By Magdalena Jachymiak, Career Advancement Program Intern

With so many non-immigrant visa categories, it can get pretty confusing to understand the differences. The J-1 Intern/Trainee and the H-1B are temporary, non-immigrant visas that allow foreigners to gain career experience in the United States. However, there are some key differences in the structure and purpose of each visa program. This article will go over the major differences between the J-1 visa for Interns and Trainees and the H-1B visa.

The J-1 is considered an Exchange visa, while the H1B is considered an Employment visa. The purpose of the J-1 visa is to foster cultural exchange and provide career experience (for interns and trainees), while the H-1B is focused more on the work aspect. The J-1 program is regulated by the U.S. Department of State and J-1 participants are expected to engage in cultural activities during their programs and host organizations are required to provide opportunities for the participants to experience American culture. The H-1B visa is regulated by the Department of Labor and is considered a work visa, intended specifically for workers in a “specialty field”.

The J-1 visas, for Interns and Trainees specifically, are commonly sought after by young professionals or recent graduates. J-1 Interns and Trainees train in a wide range of fields such as business, hospitality, computer science, and fashion design. Internships last up to 12 months and Traineeships last up to 18 months. In comparison, the H-1B visa typically requires a more technical career, such as in the STEM fields, and lasts between 3 to 6 years.

J-1 Interns and Trainees need to secure an agreement with a host organization and a visa sponsor. The role of J-1 visa sponsors, such as CCI Greenheart, is to ensure that Department of State regulations are being followed. For example, the Department of State requires that training plans are being followed by supervisors and that participants are engaging in cultural activities. H1-B visa holders on the other hand, do not need a visa sponsor, and only need an agreement with an employer. Also, J-1 Interns and Trainees receive training and exposure to several areas in their field during rotations, while the H1-B employees have more of a traditional work experience.

While some individuals may be eligible for both the J-1 and the H-1B visa categories, the nature and duration of program is different for each category. Understanding the specifics of these two types of visas can help you better choose which visa is a better fit for your needs. The following chart compares the J-1 visa for Interns and Trainees and the H-1B visa (you can also download it in PDF form):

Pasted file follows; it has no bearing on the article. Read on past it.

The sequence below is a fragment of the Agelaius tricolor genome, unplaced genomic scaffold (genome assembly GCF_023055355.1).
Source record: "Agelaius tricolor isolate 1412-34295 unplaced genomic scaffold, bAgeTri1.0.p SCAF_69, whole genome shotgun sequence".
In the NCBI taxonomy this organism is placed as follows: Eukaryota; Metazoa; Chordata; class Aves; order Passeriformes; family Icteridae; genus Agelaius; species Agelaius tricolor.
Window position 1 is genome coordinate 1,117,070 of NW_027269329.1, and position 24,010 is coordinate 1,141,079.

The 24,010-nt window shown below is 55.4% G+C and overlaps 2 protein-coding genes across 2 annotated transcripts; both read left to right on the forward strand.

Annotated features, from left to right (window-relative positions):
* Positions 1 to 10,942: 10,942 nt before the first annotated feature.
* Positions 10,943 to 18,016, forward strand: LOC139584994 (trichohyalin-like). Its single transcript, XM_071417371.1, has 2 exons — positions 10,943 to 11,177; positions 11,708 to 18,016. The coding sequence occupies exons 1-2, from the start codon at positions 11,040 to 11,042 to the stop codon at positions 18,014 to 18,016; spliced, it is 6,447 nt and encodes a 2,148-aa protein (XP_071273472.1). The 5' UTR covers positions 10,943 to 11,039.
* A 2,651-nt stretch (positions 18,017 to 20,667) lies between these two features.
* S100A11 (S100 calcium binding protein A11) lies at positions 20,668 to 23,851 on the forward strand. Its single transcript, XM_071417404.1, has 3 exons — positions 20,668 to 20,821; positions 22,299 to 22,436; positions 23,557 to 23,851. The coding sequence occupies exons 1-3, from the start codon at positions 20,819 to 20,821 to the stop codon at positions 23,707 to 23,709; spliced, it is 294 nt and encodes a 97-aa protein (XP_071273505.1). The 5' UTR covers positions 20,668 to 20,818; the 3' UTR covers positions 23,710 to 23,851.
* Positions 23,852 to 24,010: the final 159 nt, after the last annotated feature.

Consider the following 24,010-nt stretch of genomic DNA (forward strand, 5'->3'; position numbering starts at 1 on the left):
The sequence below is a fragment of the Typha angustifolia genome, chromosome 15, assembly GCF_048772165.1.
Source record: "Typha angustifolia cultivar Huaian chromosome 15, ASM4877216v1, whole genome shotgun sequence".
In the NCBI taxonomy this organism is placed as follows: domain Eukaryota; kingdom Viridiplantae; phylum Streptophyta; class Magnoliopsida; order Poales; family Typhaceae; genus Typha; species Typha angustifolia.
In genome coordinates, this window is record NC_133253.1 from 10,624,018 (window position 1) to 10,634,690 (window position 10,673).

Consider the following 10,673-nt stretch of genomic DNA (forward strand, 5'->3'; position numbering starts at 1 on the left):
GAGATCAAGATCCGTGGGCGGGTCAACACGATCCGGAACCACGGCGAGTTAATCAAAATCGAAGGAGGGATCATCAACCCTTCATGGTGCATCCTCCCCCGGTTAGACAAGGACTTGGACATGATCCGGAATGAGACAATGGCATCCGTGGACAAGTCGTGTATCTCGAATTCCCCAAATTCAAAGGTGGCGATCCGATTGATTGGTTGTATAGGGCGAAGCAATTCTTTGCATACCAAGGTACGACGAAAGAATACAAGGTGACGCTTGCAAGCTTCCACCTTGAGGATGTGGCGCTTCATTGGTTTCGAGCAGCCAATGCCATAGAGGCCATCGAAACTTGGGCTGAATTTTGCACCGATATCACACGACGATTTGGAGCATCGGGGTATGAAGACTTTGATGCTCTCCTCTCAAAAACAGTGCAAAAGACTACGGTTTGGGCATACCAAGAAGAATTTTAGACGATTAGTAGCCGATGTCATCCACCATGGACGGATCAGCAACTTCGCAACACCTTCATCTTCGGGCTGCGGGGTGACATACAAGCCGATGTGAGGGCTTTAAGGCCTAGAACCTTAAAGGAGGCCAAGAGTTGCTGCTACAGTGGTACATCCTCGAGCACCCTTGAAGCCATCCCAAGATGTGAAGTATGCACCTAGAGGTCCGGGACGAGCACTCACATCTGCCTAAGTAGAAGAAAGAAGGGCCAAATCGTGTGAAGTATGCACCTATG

Visa Chart

J-1 Intern/Trainee H-1B
Federal Department Department of State Department of Labor
Purpose
  • Educational and cultural exchange
  • Non-immigrant Intent: the J-1 exchange visitor is encouraged to leave the US upon completion of his/her program
  • Work in specialty occupation
  • Dual intent: temporary employment visitors and those who intend to apply for permanent residency
Requirements and who is the program for? Interns: Currently enrolled at a foreign post-secondary academic institution or have graduated no more than 12 months prior to program start date;

Trainees: Has a degree and one year or related work experience or 5 years of related work experience in field in which they are seeking training

(Other J-1 Categories: Summer Work Travel Program, College and University Students, Professors and Research Scholars, Secondary School Students, Short-term Scholars, Specialists, Camp Counselors, Physicians, Teachers, Au Pairs)

Individuals in a specialty occupation; services related to a Department of Defense cooperative research and development project; or services as a fashion model of distinguished merit or ability

  • What is a specialty occupation? It requires theoretical and practical application of highly specialized information
  • Some common fields: architecture, engineering, mathematics, science, and medicine
  • Bachelor’s degree required (many H1-B visa holder have higher degrees, i.e. Master’s, PhD.)
Duration of Stay
  • Intern: Maximum of 12 months
  • Trainee: Maximum of 18 months (hospitality training programs limited to 12 months)
3 years, extendable to 6 years
Application Process Applicants must secure both a interning/training placement with a business or company and visa sponsorship from a DoS designated sponsor (e.g. CCI Greenheart)

  • A DS-7002 training plan approved by the visa sponsor and signed by the applicant, host organization, and visa sponsor
  • A DS-2019 form issued by the visa sponsor
  • Prospective intern/trainee applies for visa and schedules visa interview
Applicant must agree to a work agreement with a US employer before applying for visa

  • Prospective employer must file a Labor Condition Application (LCA) to the Department of Labor
  • Employer submits form I-129
  • Prospective worker applies for H-1B Visa and schedules visa interview
Yearly cap 109,000 (all J-1 categories) 65,000 + First 20,000 applicants with a Master’s Degree or higher (total: 85,000)
Family of visa holder Spouse and unmarried children under 21 may seek admission under J-2 nonimmigrant classification. Spouse and unmarried children under 21 make seen admission in H-4 nonimmigrant classification.
After Program The exchange visitor is expected to return home for after the program in order to share the experience with others. Must meet specific eligibility requirements to apply for an additional internship/traineeship. Must spend 1 year outside of the US before applying for another H-1B visa.
Sources http://j1visa.state.gov/ https://www.uscis.gov/working-united-states/temporary-workers/h-1b-specialty-occupations-dod-cooperative-research-and-development-project-workers-and-fashion-models